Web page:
"The word apothecary, in the Norman period of English history, designated anyone who kept a shop or store of such nonperishable commodities as spices, drugs, comfits and preserves.
During the later Middle Ages the term was restricted to those who prepared and sold drugs. Not until the end of the 18th century were the professions of apothecary and physician clearly distinguished."
Harold B. Gill, Jr., The Apothecary in Colonial Virginia
Imagine, for a moment, that you stand in front of your local pharmacy, ready to fill the prescription your doctor has advised. As you walk through the doors, expecting to be confronted with stark, fluorescent lights and endless aisles, you are instead facing a small, dimly-lit room. Behind the work counter a man employs a mortar and pestle, grinding the seeds and herbs that he has laid out before him. You hand him the prescription your doctor gave you and he quickly gets to work.
What was an apothecary
Prevalent throughout Europe during the Middle Ages and Renaissance, apothecaries were the pharmacists of the past. They originally dispensed herbal remedies that were prescribed by formally trained physicians. In later times, or in remote areas without ready access to doctors, they also diagnosed illnesses and prescribed a treatment plan for their patients.
Physicians would prescribe medication to their patients and the prescriptions would then be taken to the apothecary shops to be filled. In her book Medicine and Society in Later Medieval England author Carole Rawcliffe mentions the possible need for keeping the professions of Physician separated from the dispensing and sale of medicines: "Whether or not physicians themselves were reluctant to prepare and sell the remedies which they prescribed because commercial activities would have undermined their professional status, or simply because it made sense for some tradesmen to specialize as pharmacists in large urban communities, the business of supplying medical and restorative preparations was from quite early on undertaken by spicer-apothecaries."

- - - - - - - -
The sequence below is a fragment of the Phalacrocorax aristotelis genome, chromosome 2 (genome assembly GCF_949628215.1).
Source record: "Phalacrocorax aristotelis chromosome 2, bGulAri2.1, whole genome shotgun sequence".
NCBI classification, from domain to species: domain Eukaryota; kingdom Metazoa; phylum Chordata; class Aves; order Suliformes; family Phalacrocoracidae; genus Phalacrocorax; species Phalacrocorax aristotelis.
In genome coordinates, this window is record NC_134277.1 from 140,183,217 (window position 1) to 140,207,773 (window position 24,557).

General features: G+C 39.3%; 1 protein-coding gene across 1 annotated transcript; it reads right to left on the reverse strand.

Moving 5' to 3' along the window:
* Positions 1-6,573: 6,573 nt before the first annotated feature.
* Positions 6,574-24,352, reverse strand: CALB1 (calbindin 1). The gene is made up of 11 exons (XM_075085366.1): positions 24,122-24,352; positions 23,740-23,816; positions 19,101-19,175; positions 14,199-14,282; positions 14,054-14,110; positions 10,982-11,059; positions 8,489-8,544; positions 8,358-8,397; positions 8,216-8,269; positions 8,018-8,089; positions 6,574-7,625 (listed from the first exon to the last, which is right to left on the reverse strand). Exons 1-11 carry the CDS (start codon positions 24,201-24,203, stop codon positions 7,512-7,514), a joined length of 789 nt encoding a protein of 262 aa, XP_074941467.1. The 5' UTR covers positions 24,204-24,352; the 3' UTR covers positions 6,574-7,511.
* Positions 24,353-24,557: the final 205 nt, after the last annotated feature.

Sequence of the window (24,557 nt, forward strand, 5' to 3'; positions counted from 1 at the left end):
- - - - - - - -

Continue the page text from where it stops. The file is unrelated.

Apothecary shops were often comprised of more than one room. The main display area of the shop contained shelves which were filled with jars of prepared medicines and herbs. Another room could be used for the actual preparation of specific formulas as prescribed by the doctors. There may also have been a patient consultation room in the larger apothecary shops where the apothecary or his apprentice would assist customers with the selection and purchase of their supplies.
Many apothecaries would also have a large garden located on the premises for the growing of the more common medicinal herbs that were used in their practice.
While certain medicinal herbs could be grown by the average home owner in their household gardens for purposes of self-medication, many of the more exotic herbal wares could only be purchased through the local apothecary's shop. These herbs and spices which came from far away lands included ginger, galingal, saffron, cubebs, pepper, cloves, cinnamon and nutmeg.